1 Introduction
Total coloring of a simple graph is a coloring of the vertices and the edges such that any adjacent vertices or edges or edges and their incident vertices do not receive the same color. The total chromatic number of a graph G, denoted by , is the minimum number of colors that suffice in a total coloring. It is clear that , where is the maximum degree of G.
The Total coloring conjecture (TCC) (Behzad [3] and Vizing [8] independently proposed) is a famous open problem in graph theory that states that any simple graph with maximum degree can be totally colored with at most colors. The progress on this conjecture had been low in the initial years but several advancements are in progress[4]. The graphs that can be totally colored in colors are said to be type I graphs and the graph with the total chromatic number is said to be type II. The other notations used are standard in graph most graph theory literature.
A Cayley graph for a group with symmetric generating set is a simple graph with vertices as all the elements of the group; and edges between each two elements of the form and , where . Note that a symmetric subset implies .The set is also supposed to not have the identity element of the group. The Circulant graph is a Cayley graph on the group , the cyclic group on vertices. The Unitary Cayley graph is defined as the Cayley graph of the group with generating set . Thus, the degree of is . Thus, it is also a Circulant graph.
2 Total chromatic number of some classes of Cayley graphs
It has been proved by J Geetha et al.[4] that the Unitary Cayley graphs satisfy the Total Coloring conjecture, that is, their total chromatic number is at most , where be the degree of the graph. The Unitary Cayley graphs for
even is seen to have a better structure. In fact, it is bipartite with the two parts consisting of odd and even numbers less than
respectively. In this case it is proved here that almost all such graphs have total chromatic number , where is the degree of the graph.Theorem 2.1.
If , where is a positive integer, then the total chromatic number of the graph ,
Proof.
It is easily seen that . Thus, the graph in this case is a complete regular bipartite graph, whence its total chromatic number is . ∎
Theorem 2.2.
If or , where are positive integers, is an odd prime and is odd, then the graph is total colorable with colors.
Proof.
Case 1:
Let the least prime that divides be . Now, the number of vertices can be divided into independent sets or color classes with number of vertices in each set. The sets can be written as . This is seen to be a conformable vertex coloring as the parity of each independent set is even.
Now, consider the total color matrix of the graph. We split the total color matrix into two parts the first part concerns the total coloring of the subgraph which consists of the vertices and hamiltonian cycles. This corresponds to labelling of the diagonal entries and superdiagonals (subdiagonals) of the total color matrix. Since and generate the same cycle in the graph, the entry started at the th superdiagonal continues to the th superdiagonal, where is any element of the generating set of . This forces that the differences between the entries of the th and th superdiagonal should be .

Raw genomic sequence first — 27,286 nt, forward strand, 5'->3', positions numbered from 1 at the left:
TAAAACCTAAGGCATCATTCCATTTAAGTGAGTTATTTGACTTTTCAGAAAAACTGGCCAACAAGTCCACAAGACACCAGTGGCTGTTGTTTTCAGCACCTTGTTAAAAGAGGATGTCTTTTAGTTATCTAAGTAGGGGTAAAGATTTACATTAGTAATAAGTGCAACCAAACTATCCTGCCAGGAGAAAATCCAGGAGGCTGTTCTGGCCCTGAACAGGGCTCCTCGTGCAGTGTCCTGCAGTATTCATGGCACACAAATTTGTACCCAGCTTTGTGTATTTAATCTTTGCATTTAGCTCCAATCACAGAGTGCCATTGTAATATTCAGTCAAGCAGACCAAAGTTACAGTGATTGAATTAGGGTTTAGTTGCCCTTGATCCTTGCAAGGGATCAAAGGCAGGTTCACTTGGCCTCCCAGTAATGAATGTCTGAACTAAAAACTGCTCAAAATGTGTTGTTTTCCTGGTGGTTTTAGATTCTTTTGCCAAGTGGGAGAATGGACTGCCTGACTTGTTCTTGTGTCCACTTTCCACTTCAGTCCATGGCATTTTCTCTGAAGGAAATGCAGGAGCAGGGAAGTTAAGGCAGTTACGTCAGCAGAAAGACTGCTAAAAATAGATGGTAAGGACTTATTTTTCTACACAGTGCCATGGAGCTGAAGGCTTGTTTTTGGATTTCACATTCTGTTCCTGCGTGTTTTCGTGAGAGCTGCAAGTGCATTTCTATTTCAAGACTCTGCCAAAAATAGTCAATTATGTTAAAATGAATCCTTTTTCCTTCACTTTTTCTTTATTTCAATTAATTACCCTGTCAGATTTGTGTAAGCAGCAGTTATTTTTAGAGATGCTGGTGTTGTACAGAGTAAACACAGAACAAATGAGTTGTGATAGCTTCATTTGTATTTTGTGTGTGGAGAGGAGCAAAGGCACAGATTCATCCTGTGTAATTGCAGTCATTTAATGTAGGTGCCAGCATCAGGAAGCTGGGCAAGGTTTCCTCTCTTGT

Let us consider the pairs of numbers and . Note that whenever the number is 0, it is considered as .
The conditions put on ensure that the numbers inside the brackets are all distinct and all the differences between the number pairs from to are covered, thereby ensuring that all the numbers from to are covered [1].
Using this rule, the entries (the first entries and the last entries) of the first row is chosen by the following rule: (here is the column number of the color matrix,
i) If then the entry in that column is .
ii) If is odd, then the entry at the th column is . Note that this would force the entry at the th column to be .
iii) If is even, then the entry at the th column is . Note that this would force the entry at the th column to be .
It is seen that the entries generated by the above rules give us distinct entries by the prior discussion. The first column along with the even numbers less than , (corresponding to the odd numbers in less than in the generating set of ) are the required column numbers which are the starting entries of the superdiagonals. We start the diagonal in the pattern . The entries of the superdiagonals start from the first entries determined by the above rules and then follow a similar pattern as in the principal diagonal. Let be the entry at the column. The entries of the superdiagonals (corresponding to the colors of the edges) clash with the vertex colors only when or . Now, using the above rules, these amount to either and , when is odd; or and . Solving these congruences using the fact that , we obtain the only case , which implies , which cannot happen, because . Hence, the colors assigned to the vertices and its incident edges do not clash. In addition, the colors assigned to the edges do not clash because the initial column numbers are all less than . By symmetry, the subdiagonals are also filled. This fills diagonal elements with the colors corresponding to a conformable vertex coloring. Also, the entries corresponding to hamiltonian cycles. The colors used up to now is .